There was some weird, ambient, Visor om slutet -style music playing during the stage change, complete with unsettling laughter every 30 seconds or so. They got started a bit late, potentially because of some sound issues (the sound check took a long while), but the opening track off Nattfödd, “Vindfärd,” got things going, and they proceeded to play through Nattfödd in its entirety.

Visually, the band was a blend of old and new. Vreth had his current pants (without the former leather parts) and the unusual mic, but the old face paint and was shirtless. Skrymer was shirtless with the old makeup, but had suspenders and a trucker hat. Trollhorn, who as I said, I was very happy to see, wore the old outfit for the Nattfödd half, but switched to the new style once that album was over. You get the picture. It was a cool little detail, blending the old and new.

I also was apparently quite behind in the times, because I didn’t know that Beast Dominator had left the band last year. In his place was Heikki Saari, aka Mörkö, whom you might remember from Norther. I’ve always really liked him, so he was a fantastic choice for a replacement. He’s got a lot of talent and he’s got style to boot. He was very natural with them – he looked like he belonged.

The stage performance was, as a whole, really awesome. I love them live, and the shows are always somehow really (possibly strangely) memorable. This one had a lot of fun things going on, like the occasional mad circus lighting in songs like “Trollhammaren,” and some special guests. I’m not gonna lie, I almost needed to change my pants when they started up “Grottans barn” and Tapio Wilska stepped out on stage to sing with Vreth. I had never seen him live because he had left the band a couple years before I learned of Finntroll’s existence, so I never expected to see him in a live gig. He was sounding really great, and it made me wonder what he’s up to these days.

Vreth was either in a great mood or pretty drunk, because he was dancing around stage in a rather non-characteristic manner. Everything was lively and fun though. Tavastia was packed and the mosh-pit was full of frolicking joyous people. The air was boiling with body heat and good vibes all night. Oh, and for the (totally awesome choice of) encore, there were a couple of troll ladies dancing on stage with them. Good times, as always!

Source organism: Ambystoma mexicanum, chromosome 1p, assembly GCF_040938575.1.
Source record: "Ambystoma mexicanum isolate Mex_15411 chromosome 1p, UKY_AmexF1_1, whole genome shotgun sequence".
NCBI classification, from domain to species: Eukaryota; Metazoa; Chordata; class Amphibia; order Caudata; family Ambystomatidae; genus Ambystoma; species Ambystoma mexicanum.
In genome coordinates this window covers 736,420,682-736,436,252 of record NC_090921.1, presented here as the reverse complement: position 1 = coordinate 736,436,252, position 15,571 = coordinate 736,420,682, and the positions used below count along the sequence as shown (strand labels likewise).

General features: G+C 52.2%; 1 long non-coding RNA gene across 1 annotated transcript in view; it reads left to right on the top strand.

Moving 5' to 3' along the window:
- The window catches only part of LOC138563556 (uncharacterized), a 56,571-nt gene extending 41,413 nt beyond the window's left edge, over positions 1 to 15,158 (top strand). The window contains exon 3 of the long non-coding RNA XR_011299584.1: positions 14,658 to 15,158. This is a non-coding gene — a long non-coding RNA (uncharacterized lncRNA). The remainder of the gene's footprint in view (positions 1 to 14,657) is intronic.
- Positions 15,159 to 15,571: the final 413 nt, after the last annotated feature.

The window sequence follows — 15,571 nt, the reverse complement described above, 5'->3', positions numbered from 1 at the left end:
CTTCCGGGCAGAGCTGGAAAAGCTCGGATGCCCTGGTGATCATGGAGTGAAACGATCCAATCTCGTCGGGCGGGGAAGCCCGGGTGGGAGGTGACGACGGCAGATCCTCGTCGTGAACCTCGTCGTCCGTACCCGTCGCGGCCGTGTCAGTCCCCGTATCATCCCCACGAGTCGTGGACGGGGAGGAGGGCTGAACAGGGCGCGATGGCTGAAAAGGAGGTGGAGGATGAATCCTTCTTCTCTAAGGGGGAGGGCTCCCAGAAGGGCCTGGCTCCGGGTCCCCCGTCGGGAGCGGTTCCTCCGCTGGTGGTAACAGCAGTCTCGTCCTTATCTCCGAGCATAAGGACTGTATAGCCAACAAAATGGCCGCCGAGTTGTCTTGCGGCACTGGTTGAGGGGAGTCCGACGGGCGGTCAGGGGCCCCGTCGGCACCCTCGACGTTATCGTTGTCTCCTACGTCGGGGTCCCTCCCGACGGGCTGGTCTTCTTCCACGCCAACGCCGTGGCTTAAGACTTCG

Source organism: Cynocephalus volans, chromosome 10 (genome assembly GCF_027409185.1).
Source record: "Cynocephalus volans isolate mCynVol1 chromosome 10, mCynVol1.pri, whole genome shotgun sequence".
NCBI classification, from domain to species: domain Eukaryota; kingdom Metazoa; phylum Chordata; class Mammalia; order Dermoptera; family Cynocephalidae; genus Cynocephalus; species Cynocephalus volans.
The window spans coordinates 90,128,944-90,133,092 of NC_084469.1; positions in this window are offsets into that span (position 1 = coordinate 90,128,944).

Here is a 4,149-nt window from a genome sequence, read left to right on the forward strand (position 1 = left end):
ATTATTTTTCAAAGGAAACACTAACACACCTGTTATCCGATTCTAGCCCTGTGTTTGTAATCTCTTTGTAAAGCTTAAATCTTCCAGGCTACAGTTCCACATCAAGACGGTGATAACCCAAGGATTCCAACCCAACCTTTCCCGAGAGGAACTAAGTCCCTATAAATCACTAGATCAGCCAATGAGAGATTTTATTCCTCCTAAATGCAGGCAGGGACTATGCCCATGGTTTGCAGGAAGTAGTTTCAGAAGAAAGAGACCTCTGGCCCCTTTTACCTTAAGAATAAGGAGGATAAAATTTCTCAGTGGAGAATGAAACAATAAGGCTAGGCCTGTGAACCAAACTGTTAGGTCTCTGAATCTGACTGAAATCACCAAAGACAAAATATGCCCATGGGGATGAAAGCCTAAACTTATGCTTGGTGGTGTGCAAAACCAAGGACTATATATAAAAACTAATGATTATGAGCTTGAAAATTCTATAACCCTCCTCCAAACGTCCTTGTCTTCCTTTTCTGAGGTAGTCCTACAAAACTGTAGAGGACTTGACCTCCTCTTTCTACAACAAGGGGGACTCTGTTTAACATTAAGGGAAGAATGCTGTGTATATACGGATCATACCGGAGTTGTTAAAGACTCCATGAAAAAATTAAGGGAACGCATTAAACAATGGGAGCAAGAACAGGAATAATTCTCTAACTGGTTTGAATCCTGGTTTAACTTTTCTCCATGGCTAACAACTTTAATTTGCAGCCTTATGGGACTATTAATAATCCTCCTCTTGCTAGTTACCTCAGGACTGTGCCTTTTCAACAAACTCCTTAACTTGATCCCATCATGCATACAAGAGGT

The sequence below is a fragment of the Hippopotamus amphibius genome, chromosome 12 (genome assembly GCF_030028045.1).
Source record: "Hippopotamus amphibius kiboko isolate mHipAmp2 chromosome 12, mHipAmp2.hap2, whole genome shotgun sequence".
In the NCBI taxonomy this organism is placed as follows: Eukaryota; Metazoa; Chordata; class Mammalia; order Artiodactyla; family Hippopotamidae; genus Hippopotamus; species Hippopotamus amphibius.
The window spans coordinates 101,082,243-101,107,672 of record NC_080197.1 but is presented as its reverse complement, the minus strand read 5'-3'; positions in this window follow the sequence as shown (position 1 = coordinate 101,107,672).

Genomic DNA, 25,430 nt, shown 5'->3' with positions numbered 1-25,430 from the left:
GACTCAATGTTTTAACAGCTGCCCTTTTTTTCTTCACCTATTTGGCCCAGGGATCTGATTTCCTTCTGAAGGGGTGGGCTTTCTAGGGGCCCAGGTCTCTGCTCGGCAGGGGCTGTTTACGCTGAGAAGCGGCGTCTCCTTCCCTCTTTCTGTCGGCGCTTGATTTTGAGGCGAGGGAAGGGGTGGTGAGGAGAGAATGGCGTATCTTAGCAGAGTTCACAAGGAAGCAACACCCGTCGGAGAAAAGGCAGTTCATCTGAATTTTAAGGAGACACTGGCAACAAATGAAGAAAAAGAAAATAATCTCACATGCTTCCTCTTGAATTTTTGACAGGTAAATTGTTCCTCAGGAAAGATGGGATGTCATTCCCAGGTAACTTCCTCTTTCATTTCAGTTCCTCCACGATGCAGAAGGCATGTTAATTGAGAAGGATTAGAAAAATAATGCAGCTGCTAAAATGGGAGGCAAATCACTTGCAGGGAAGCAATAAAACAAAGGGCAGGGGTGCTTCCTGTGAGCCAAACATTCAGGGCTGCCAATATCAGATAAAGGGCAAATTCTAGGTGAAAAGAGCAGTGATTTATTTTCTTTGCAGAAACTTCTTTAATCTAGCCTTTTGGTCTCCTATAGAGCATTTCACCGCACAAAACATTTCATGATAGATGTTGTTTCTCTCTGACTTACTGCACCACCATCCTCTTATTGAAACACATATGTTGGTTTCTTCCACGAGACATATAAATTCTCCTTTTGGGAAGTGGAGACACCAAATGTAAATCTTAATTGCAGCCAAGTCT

To tell you the truth, I don’t really know what “Unioni” is – it’s been a tour and a festival now. It sort of seems to be a name that Live Nation tacks onto mini-festivals and nothing more. Last year’s gig was a 2-day Helsinki mini-festival focusing mostly on doom metal bands, while this year was a 10th anniversary tour for one band with openers. I can’t tell you why this happened, and who knows what’ll happen in the future, but it was a great night regardless. The three bands present were completely different in style, from Gothic doom to somewhat thrashy and melodic, over to the pagan folk stuff. It was a worthwhile experience and like I always say, if you haven’t seen Finntroll live yet, you’re missing out.

Setlist:
1. Vindfärd (intro)
2. Manniskopesten
3. Eliytres
4. Fiskarens fiende
5. Trollhammaren
6. Nattfödd
7. Ursvamp
8. Marknadsvisan
9. Det iskalla trollblodet
10. Grottans barn (ft. Tapio Wilska)
11. Blodsvept
12. Mordminnen
13. Solsagan
14. Midnattens widunder (intro)
15. Svartberg
16. När jättar marschera
17. Nedgång
18. Jaktens tid

Encore:
19. Under bergets rot
20. Rök (outro)

Text: Amy Wiseman